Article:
Countries like France might use nuclear energy safely to provide clean electric power to many French cities, and even American nuclear plants have not had a problem since Three Mile Island 32 years ago, but when it comes to future energy sources for the U.S., the environmentalists seem to be determined to turn this country into an energy cripple.
We are being told that we shall have to rely on windmills and solar panels for most of our energy in the future, neither of which can fuel cars. But there are even opponents of windmills who say that windmills kill birds and that they spoil the scenery. As for solar panels, they are great in the Southwest which has an abundance of sunlight, but much less efficient in the northeast where clouds often block out the sun.
Note how the ghosts of Three Mile Island and Chernobyl are being flashed before American eyes on the big plasma screens to frighten us into thinking that any new nuclear plant will repeat these calamities. We forget that Chernobyl was caused by shoddy communist engineering, and that nobody died at Three Mile Island. Besides, nuclear technology has been greatly improved since then and has been made virtually fail-safe by continued scientific innovations.
So, as far as the administration’s energy policy is concerned, oil is out, coal is out, windmills are iffy because they kill birds, but solar power is okay. The president hasn’t said much if anything about natural gas, of which we have plenty. But of course as we all know, now and then, a gas leak will cause an explosion and kill people.
By the way, wood burning requires cutting down trees, which tree-hugging environmentalists consider to be a mortal sin. I’m surprised they haven’t put the Christmas tree industry out of business by now. And, of course, whale oil requires killing whales
In other words, there are no sources of energy that are totally riskless. I’m sure that even solar panels entail risk in installation and in other ways we have not yet experienced. Indeed, driving a car entails risk, but we are all willing to tolerate such risks in order to enjoy the pleasures and economic benefits of comfortable private mobility. Capitalism has made automobile transportation for the ordinary citizen one of our greatest sources of pleasure without any government assistance. But by now government regulation requiring greater fuel efficiency may make cars lighter and less safe in a crash.
Government in America now regulates everything at additional cost to everyone and with the usual unpredictable consequences. Yes, lighter cars use less fuel, but surviving a crash in one of them has also become less likely. I prefer driving a so-called full-size car, in my case a Grand Marquis, which is like a tank with great protection for the occupants.
Americans are being driven insane by the environmentalists who routinely throw cold water on any scientific innovation that would enhance our use of such reliable energy sources as oil, coal, natural gas, and nuclear power. And the media is full of their doom and gloom scenarios. They want Americans to voluntarily agree to live in an energy crippled society, driving light electric cars, eating more expensive organic fruits and vegetables, and worshipping trees. But what about bushes? Aren’t they worthy of adoration?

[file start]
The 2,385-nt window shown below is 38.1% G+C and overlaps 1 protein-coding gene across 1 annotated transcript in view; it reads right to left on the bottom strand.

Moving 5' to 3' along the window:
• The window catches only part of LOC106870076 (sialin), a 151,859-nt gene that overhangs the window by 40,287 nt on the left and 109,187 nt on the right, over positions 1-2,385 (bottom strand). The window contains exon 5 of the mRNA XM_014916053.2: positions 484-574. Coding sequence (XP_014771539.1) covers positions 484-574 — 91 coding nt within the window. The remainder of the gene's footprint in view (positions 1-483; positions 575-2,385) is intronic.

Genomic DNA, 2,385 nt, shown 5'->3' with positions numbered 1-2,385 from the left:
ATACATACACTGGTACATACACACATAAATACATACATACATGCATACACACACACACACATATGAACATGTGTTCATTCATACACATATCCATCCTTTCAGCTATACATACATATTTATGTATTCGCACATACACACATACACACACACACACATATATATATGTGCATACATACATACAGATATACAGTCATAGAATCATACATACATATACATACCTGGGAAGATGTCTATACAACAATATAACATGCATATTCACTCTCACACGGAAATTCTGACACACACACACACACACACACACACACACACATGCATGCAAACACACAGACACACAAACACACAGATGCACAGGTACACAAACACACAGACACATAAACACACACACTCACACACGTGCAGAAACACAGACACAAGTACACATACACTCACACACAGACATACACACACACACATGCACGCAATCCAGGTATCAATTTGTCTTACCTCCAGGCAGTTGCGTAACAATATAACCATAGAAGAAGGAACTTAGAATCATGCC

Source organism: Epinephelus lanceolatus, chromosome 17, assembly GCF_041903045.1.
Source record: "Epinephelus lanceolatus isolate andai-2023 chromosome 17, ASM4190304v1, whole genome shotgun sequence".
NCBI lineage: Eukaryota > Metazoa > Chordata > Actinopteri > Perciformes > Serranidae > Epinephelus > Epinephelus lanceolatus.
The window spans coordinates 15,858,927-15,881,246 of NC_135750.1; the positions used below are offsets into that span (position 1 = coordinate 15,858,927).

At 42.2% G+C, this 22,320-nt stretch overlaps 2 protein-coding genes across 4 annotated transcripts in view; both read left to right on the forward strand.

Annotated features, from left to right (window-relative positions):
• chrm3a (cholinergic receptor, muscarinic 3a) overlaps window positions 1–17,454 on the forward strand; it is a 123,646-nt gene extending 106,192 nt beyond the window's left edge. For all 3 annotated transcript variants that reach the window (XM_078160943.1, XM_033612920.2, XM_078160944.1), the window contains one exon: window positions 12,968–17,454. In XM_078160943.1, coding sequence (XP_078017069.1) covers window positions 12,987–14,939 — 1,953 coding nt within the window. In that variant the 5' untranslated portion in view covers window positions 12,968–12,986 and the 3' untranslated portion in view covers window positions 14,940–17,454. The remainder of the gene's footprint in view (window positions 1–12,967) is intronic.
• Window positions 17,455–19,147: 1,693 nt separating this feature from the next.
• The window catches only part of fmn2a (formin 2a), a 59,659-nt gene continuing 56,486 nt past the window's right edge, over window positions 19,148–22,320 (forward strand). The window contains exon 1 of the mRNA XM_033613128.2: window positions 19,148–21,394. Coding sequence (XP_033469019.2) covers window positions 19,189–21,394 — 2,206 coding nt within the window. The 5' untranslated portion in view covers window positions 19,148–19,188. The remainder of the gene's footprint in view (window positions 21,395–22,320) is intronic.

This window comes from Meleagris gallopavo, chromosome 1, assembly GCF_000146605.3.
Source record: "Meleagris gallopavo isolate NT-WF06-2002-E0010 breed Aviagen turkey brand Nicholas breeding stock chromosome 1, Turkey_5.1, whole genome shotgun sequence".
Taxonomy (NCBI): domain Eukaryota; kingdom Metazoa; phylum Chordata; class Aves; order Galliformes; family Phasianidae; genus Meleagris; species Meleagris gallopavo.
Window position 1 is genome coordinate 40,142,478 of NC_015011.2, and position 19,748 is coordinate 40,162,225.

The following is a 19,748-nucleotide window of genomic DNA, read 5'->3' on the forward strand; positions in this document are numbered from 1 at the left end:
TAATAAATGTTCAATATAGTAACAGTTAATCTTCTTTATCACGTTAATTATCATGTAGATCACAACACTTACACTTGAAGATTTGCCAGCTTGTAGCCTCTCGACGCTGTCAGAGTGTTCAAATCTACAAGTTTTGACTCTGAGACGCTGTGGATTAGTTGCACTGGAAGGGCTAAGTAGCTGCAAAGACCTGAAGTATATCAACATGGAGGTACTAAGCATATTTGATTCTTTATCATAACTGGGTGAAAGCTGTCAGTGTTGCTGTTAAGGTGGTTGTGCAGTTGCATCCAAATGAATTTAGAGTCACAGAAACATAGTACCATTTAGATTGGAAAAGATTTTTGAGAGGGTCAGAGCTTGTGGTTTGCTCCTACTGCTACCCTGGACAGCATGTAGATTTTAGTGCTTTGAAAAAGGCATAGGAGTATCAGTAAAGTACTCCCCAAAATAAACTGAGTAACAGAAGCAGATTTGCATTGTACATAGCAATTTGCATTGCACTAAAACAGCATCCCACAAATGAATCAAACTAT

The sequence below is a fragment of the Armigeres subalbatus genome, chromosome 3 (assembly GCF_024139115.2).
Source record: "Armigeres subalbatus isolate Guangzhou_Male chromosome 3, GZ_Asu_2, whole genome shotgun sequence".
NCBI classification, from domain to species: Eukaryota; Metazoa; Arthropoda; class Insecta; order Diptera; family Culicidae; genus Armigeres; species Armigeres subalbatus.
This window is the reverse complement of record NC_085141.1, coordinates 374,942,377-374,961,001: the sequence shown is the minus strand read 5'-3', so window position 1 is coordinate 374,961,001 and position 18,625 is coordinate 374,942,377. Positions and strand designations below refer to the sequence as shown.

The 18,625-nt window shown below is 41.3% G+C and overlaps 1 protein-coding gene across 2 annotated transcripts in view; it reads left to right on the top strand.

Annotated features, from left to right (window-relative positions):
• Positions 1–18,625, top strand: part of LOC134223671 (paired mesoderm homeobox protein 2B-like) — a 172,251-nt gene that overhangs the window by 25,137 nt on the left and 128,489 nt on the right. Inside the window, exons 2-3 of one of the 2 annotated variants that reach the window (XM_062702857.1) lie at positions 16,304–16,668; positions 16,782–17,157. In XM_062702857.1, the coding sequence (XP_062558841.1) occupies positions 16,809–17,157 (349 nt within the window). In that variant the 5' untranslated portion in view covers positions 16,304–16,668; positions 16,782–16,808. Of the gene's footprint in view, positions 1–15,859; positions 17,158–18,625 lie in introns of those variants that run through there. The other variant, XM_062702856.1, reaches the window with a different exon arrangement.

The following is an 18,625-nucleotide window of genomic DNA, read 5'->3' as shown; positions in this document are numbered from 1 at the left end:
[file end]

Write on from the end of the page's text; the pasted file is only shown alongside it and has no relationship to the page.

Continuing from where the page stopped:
Environmentalists are cultural pests. You have to keep swatting them like flies. But they keep coming back, especially when there is a calamity like what has happened in Japan. They are America’s permanent annoyance that one must put up with and largely ignore. But we ignore them at our peril, for they seem to have an inordinate power over our legislators, many of whom agree with the environmentalists that Americans are not nearly as miserable as they ought to be. That’s why many of them advocate a five-dollar tax on gas. That will really make Americans miserable.
Like socialists, they want to reduce this country to their acceptable level of misery. They hate individual ingenuity that permits human beings to create a veritable paradise out of the wilderness. The sight of a skyscraper replacing a clump of trees is anathema to them. In fact, they prefer the wilderness to developed civilization.
At this point we must make a very clear distinction between environmentalists and conservationists. Environmentalists are opposed to any further scientific explorations anywhere that could possible do any harm, real or imagined, to the environment. They generally hate civilization. Even though new trees can be grown from seedlings, they hate cutting down forests for human use. Pictures of deforested areas evoke the same hysteria as pictures of polar bears supposedly stranded on ice floes or melting glaciers in the Arctic. Environmentalists are hysterical nuts who are capable of sending mail-bombs to scientists.
Conservationists, on the other hand, are civilized, sane human beings who understand the need for man to continue to explore for natural resources, but also appreciate the wonderful works of nature. They were principally responsible for the National Park idea, which set aside certain remarkably beautiful areas of the wilderness to be preserved for the enjoyment of future generations. Conservationists are usually scientifically oriented individuals who recognize the intrinsic spiritual value of great natural beauty. But they also favor the continued development of our high-tech civilization that has given human beings the great benefits of material comfort, cultural pleasure, and global travel.
That is why it is important not to confuse irrational environmentalists with very rational conservationists. Environmentalists tend to be socialists and liberals. Conservationists tend to be conservative, politically and culturally. And that is why when they advanced the idea of the National Park, they made sure that the lodges all had electricity, hot showers, comfortable beds, and large picture windows.